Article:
Now that we've gotten over the mind-month hump and find ourselves inching closer to October, it's hard for Doctor Who fans not to get excited. First, we have the final special from current Doctor Jodie Whittaker and showrunner Chris Chibnall before they wrap up their run, "The Power of the Doctor." Stemming from that, fans are hoping to get some clues as to what incoming-returning showrunner Russell T. Davies has in store with his 60th-anniversary specials (featuring David Tennant, Catherine Tate, and more). Of course, the expectation would be that from those, we would get a better sense of what Davies and incoming Doctor Ncuti Gatwa have in store for Series 14. Whew! See? We told you that there was a lot to start getting excited about. And yet, even though he has no intentions of returning to the series (though offering his good friend Davies tons of support for what's in store), we can't help but think of Steven Moffat whenever buzz about the BBC series grows. So it was perfect timing that The Guardian had a chance to speak with Moffat on a number of topics during an interview in support of his Tennant-starring series, Inside Man. Here are some of the highlights:
Moffat on "Sherlock": What's Wrong with Being Smart & Clever? – "We don't think of shows like 'Sherlock' as dramas. We think of them as entertainment, as puzzle boxes. Nothing wrong with that, or at least I don't think so. But a lot of people do. They see what I do as merely 'clever.' My favourite review was one of 'Sherlock' that went: 'As ever, regrettably, it falls back on cleverness.' Falls back on? That was just my default position. Being smarter than you. The other one was: 'Why can't Sherlock just be ordinary?' Why? Maybe because ordinary wouldn't have made 'Sherlock' an international success."
Moffat on "A Scandal in Belgravia" Being More Sexist Than Sir Arthur Conan Doyle's "A Scandal in Bohemia": In response to Jane Clare Jones's original thoughts on the episode from The Guardian ("[She is] remade by Moffat [into a] high-class dominatrix saved only from certain death by the dramatic intervention of our hero. While Conan Doyle's original is hardly an exemplar of gender evolution, you've got to worry when a woman comes off worse in 2012 than in 1891."): "In the original, Irene Adler's victory over Sherlock Holmes was to move house and run away with her husband. That's not a feminist victory."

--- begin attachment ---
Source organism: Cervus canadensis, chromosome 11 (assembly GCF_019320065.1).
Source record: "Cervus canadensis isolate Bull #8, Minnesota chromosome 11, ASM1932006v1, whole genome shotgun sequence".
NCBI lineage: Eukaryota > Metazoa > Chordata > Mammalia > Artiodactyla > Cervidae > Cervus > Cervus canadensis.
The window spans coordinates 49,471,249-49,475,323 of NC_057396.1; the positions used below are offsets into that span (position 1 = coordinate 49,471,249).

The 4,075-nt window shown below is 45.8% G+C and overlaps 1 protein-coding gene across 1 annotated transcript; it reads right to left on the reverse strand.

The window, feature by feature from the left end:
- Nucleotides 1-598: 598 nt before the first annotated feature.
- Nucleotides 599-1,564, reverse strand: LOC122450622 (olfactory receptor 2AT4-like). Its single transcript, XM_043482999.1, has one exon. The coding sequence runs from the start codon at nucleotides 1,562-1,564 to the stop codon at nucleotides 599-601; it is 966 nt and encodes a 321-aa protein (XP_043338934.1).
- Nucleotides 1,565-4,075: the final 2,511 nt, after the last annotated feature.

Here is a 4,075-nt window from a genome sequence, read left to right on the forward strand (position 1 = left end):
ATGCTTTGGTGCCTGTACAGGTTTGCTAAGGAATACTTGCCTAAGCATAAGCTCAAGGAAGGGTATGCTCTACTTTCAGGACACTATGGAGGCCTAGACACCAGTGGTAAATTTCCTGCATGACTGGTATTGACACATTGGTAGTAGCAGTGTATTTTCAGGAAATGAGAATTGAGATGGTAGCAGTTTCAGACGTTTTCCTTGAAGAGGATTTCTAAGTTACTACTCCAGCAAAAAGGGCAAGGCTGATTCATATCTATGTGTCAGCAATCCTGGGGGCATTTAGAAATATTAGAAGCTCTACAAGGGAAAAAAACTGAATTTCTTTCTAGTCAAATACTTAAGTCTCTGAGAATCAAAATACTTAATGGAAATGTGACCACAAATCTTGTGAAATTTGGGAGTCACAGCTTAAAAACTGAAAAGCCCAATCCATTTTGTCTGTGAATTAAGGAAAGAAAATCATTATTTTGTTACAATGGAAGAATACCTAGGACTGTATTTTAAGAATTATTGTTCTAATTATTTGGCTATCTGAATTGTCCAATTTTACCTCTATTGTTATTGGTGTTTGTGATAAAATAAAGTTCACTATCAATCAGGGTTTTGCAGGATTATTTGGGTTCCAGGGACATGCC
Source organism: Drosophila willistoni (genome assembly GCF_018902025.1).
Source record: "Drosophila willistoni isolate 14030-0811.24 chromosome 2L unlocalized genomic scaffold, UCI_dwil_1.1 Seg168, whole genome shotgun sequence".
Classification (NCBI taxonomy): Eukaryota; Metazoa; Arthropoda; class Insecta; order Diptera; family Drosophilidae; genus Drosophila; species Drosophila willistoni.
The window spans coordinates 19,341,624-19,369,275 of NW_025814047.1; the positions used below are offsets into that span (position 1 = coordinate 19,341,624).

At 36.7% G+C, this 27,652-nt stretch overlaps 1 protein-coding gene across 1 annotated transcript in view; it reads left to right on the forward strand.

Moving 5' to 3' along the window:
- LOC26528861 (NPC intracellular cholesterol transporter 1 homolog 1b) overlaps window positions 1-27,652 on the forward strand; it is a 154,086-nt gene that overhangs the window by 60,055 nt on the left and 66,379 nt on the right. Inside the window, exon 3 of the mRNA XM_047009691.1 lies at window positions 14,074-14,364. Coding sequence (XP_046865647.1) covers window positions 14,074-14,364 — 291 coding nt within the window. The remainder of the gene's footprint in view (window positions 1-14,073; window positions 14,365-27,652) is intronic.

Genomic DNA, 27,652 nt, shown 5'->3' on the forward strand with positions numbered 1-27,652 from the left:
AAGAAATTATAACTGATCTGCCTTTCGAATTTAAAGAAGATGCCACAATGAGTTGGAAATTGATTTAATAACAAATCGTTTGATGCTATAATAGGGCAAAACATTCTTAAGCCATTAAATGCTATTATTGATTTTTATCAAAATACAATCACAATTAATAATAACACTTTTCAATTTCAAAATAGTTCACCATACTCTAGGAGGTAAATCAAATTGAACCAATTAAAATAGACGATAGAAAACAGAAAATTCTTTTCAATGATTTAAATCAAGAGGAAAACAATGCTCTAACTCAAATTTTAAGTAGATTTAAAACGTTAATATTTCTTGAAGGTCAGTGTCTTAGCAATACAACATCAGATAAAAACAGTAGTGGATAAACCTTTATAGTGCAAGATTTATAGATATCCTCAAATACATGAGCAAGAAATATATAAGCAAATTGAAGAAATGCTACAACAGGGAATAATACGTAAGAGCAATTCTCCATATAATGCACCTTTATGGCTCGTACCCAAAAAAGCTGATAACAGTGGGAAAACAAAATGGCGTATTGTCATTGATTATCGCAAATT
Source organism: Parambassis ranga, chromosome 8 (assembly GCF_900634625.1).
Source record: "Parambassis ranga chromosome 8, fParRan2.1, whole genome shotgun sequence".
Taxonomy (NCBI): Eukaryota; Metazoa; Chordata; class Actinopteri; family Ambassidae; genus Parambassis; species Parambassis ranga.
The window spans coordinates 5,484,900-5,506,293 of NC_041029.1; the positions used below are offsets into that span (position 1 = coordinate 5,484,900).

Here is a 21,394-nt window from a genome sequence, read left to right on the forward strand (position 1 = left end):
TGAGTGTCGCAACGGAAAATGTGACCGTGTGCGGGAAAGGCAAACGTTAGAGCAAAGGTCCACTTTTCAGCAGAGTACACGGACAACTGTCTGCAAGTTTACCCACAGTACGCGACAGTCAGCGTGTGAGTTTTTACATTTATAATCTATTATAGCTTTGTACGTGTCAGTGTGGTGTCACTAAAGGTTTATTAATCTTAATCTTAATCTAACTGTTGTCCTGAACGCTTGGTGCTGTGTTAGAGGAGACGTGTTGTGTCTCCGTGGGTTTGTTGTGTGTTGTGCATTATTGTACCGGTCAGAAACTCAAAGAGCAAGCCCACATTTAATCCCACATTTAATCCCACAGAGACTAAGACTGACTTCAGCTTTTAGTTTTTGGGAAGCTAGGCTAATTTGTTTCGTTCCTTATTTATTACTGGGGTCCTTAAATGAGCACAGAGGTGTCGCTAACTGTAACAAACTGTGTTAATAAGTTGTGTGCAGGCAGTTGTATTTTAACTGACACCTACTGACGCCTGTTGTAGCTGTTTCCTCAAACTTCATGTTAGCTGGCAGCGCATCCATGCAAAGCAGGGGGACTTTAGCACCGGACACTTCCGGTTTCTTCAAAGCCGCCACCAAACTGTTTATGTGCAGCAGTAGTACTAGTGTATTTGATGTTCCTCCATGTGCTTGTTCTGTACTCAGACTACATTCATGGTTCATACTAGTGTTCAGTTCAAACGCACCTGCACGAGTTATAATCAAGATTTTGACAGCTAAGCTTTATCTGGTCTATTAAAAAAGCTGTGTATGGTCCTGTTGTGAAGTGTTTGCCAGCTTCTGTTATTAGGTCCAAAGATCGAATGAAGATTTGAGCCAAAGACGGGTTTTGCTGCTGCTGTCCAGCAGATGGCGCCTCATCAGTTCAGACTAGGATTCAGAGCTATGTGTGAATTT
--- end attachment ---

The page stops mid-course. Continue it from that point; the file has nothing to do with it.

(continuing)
Moffat on His Female "Doctor Who" Characters Being Taken "From a Box Marked 'Tired Old Tropes'": Another response to Clare Jones's original opinion in The Guardian ("His [Moffat's] consequent failure to sketch a compelling central dynamic between the lead and his companion has seriously affected the show's dramatic power."): "River Song? Amy Pond? Hardly weak women. It's the exact opposite. You could accuse me of having a fetish for powerful, sexy women who like cheating people. That would be fair."
Moffat on How He Seems Himself Looking Back on Those Accusations: Seeing some coverage as pegging him as "an insane, rightwing misogynist," Moffat looked to set the record straight for his critics. "I'm really none of those things. And I'm certainly no proselytizer for docile women, this heavily subscribed-to myth. I don't know where it came from. I have never known a docile woman. You step through the front door, and you accept your junior status. You think: 'I can still beat the dog.'"